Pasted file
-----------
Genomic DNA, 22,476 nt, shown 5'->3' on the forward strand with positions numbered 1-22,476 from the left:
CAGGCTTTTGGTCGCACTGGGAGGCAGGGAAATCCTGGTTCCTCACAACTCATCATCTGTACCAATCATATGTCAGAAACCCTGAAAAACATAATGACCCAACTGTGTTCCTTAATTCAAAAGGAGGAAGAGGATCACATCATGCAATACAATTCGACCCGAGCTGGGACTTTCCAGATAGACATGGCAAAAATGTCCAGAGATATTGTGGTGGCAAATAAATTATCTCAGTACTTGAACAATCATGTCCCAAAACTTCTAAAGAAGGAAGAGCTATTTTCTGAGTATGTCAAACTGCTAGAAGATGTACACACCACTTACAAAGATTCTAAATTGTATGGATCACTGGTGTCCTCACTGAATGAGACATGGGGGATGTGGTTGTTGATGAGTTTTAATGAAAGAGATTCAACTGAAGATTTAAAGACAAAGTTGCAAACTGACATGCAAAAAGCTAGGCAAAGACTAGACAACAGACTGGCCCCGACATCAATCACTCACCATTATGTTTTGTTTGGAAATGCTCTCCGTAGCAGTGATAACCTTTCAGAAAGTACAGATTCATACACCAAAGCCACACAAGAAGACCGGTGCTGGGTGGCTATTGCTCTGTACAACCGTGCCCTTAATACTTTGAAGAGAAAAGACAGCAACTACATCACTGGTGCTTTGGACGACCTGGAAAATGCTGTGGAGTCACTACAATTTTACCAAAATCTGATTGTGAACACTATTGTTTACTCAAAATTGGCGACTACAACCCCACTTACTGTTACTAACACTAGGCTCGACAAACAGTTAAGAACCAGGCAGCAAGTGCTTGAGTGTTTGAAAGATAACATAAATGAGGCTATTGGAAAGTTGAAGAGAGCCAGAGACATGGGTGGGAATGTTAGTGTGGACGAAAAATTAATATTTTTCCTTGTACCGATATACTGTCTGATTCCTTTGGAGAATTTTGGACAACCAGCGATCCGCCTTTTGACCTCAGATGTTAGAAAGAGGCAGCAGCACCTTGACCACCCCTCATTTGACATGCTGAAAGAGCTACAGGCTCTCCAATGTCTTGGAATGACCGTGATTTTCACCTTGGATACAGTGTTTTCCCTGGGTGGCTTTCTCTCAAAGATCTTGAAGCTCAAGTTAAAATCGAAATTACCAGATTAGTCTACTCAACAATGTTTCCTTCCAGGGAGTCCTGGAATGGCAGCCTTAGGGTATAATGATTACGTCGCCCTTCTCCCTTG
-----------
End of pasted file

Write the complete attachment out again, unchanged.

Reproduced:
Genomic DNA, 22,476 nt, shown 5'->3' on the forward strand with positions numbered 1-22,476 from the left:
CAGGCTTTTGGTCGCACTGGGAGGCAGGGAAATCCTGGTTCCTCACAACTCATCATCTGTACCAATCATATGTCAGAAACCCTGAAAAACATAATGACCCAACTGTGTTCCTTAATTCAAAAGGAGGAAGAGGATCACATCATGCAATACAATTCGACCCGAGCTGGGACTTTCCAGATAGACATGGCAAAAATGTCCAGAGATATTGTGGTGGCAAATAAATTATCTCAGTACTTGAACAATCATGTCCCAAAACTTCTAAAGAAGGAAGAGCTATTTTCTGAGTATGTCAAACTGCTAGAAGATGTACACACCACTTACAAAGATTCTAAATTGTATGGATCACTGGTGTCCTCACTGAATGAGACATGGGGGATGTGGTTGTTGATGAGTTTTAATGAAAGAGATTCAACTGAAGATTTAAAGACAAAGTTGCAAACTGACATGCAAAAAGCTAGGCAAAGACTAGACAACAGACTGGCCCCGACATCAATCACTCACCATTATGTTTTGTTTGGAAATGCTCTCCGTAGCAGTGATAACCTTTCAGAAAGTACAGATTCATACACCAAAGCCACACAAGAAGACCGGTGCTGGGTGGCTATTGCTCTGTACAACCGTGCCCTTAATACTTTGAAGAGAAAAGACAGCAACTACATCACTGGTGCTTTGGACGACCTGGAAAATGCTGTGGAGTCACTACAATTTTACCAAAATCTGATTGTGAACACTATTGTTTACTCAAAATTGGCGACTACAACCCCACTTACTGTTACTAACACTAGGCTCGACAAACAGTTAAGAACCAGGCAGCAAGTGCTTGAGTGTTTGAAAGATAACATAAATGAGGCTATTGGAAAGTTGAAGAGAGCCAGAGACATGGGTGGGAATGTTAGTGTGGACGAAAAATTAATATTTTTCCTTGTACCGATATACTGTCTGATTCCTTTGGAGAATTTTGGACAACCAGCGATCCGCCTTTTGACCTCAGATGTTAGAAAGAGGCAGCAGCACCTTGACCACCCCTCATTTGACATGCTGAAAGAGCTACAGGCTCTCCAATGTCTTGGAATGACCGTGATTTTCACCTTGGATACAGTGTTTTCCCTGGGTGGCTTTCTCTCAAAGATCTTGAAGCTCAAGTTAAAATCGAAATTACCAGATTAGTCTACTCAACAATGTTTCCTTCCAGGGAGTCCTGGAATGGCAGCCTTAGGGTATAATGATTACGTCGCCCTTCTCCCTTG